Last year, they figured out how to insert and delete genes. This year there are methods for repressing and perhaps promoting genes (epigenetically, without modifying the genome) using CRISPR-derived technology.
If you have followed this blog for any length of time, you have probably figured out that I came to the science of aging through evolutionary biology, and that I believe evolutionary thinking is a key to understanding what aging is and how it can be addressed. So without further ado, I introduce a column that is central to how evolution works, but peripheral to the science of aging.
“I’m pretty much messing around with DNA all day!”
Methods for engineering biology. Nina DiPrimio discusses tools for design and construction and plans for future projects. Presented by Counter Culture Labs, this video is designed as an accessible introduction for bio-maker spaces for the basic tools of synthetic biology. Future projects, such as rose scented e coli, are detailed in a how-to of genetic modification. The safety of genetic modification is also discussed.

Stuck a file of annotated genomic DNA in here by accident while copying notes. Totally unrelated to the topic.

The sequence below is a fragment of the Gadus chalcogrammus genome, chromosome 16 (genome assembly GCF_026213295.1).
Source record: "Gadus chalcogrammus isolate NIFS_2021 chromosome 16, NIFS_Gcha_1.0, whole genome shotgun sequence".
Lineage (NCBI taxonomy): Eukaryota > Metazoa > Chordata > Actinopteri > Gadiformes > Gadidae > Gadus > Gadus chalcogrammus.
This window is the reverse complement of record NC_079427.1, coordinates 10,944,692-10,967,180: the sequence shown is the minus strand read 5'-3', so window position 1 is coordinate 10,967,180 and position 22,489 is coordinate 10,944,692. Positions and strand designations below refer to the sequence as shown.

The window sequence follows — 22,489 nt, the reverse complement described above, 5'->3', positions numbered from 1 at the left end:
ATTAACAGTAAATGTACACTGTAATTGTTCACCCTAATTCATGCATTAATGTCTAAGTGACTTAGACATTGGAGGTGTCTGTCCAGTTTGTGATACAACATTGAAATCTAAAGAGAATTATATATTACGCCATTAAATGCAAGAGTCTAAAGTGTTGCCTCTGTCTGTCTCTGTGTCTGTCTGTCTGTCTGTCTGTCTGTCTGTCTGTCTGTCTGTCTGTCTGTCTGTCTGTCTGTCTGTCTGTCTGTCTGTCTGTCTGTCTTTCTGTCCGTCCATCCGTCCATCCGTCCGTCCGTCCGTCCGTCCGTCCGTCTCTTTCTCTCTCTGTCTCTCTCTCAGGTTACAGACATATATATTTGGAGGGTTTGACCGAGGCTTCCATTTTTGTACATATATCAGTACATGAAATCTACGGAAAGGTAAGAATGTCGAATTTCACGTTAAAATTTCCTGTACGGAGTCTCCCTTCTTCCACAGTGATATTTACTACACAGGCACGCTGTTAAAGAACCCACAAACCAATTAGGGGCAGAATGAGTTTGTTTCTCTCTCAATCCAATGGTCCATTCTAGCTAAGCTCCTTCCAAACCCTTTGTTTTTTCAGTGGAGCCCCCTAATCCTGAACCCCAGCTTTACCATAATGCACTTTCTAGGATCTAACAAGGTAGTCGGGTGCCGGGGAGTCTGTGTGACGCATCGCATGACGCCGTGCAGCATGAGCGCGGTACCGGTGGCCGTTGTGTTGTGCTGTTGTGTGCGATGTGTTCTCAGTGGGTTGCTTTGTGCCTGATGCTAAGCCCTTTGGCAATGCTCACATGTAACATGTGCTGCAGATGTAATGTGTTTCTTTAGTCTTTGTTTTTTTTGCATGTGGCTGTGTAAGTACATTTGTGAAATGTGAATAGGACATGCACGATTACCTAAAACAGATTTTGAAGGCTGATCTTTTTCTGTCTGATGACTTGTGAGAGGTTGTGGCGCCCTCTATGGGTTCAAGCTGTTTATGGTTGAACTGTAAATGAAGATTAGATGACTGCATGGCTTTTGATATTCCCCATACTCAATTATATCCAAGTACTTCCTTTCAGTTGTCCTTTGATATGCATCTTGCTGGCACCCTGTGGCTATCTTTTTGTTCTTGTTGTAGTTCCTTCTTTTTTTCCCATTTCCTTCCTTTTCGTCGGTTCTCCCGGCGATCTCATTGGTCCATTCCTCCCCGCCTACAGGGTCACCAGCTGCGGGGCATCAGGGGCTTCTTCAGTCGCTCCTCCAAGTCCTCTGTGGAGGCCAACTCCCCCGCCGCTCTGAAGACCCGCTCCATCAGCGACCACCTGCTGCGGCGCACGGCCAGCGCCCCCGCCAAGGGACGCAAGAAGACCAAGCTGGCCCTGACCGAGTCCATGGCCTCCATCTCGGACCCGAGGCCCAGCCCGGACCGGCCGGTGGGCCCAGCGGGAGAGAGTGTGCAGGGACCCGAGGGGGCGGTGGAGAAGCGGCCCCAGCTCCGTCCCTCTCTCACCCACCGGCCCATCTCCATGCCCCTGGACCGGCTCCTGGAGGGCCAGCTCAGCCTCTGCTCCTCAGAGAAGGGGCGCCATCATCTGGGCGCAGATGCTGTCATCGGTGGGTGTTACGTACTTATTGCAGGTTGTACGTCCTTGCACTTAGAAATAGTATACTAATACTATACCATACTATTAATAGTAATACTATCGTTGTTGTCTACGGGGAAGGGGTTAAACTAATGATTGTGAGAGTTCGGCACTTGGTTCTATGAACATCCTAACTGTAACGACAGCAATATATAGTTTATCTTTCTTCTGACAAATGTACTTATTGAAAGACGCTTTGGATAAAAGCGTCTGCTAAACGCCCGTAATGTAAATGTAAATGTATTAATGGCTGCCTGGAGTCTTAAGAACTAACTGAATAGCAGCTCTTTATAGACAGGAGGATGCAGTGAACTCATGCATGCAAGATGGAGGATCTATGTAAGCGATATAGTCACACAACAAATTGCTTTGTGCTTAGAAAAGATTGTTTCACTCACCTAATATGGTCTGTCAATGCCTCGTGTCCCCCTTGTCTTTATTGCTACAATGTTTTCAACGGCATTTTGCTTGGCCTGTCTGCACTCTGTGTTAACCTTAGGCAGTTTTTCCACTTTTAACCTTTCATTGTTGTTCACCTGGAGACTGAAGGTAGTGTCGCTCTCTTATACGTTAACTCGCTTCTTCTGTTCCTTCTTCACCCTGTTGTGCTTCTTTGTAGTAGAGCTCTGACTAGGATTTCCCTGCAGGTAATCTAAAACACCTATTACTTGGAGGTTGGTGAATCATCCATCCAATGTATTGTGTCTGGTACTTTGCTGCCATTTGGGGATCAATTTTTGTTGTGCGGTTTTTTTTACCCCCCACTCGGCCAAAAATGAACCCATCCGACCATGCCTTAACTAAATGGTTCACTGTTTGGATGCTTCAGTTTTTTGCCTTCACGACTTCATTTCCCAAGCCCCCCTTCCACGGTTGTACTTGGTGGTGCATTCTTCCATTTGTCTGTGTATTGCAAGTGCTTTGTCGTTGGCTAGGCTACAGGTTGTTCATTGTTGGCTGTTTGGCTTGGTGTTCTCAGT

How does the body know how old it is? Our metabolisms change as we get older, even though our DNA doesn’t change. Different genes are activated at different times of life, and the timing of gene expression is what controls growth, development, sexual maturity, and perhaps aging as well. The body keeps accurate track of how old it is, though there has been no scientific agreement about where the clocks are, or how they work. Recently, some biologists have suggested that one such biological clock might reside in the epigenetic state of the DNA. If this is true, epigenetics will become an attractive, though challenging, target for anti-aging research.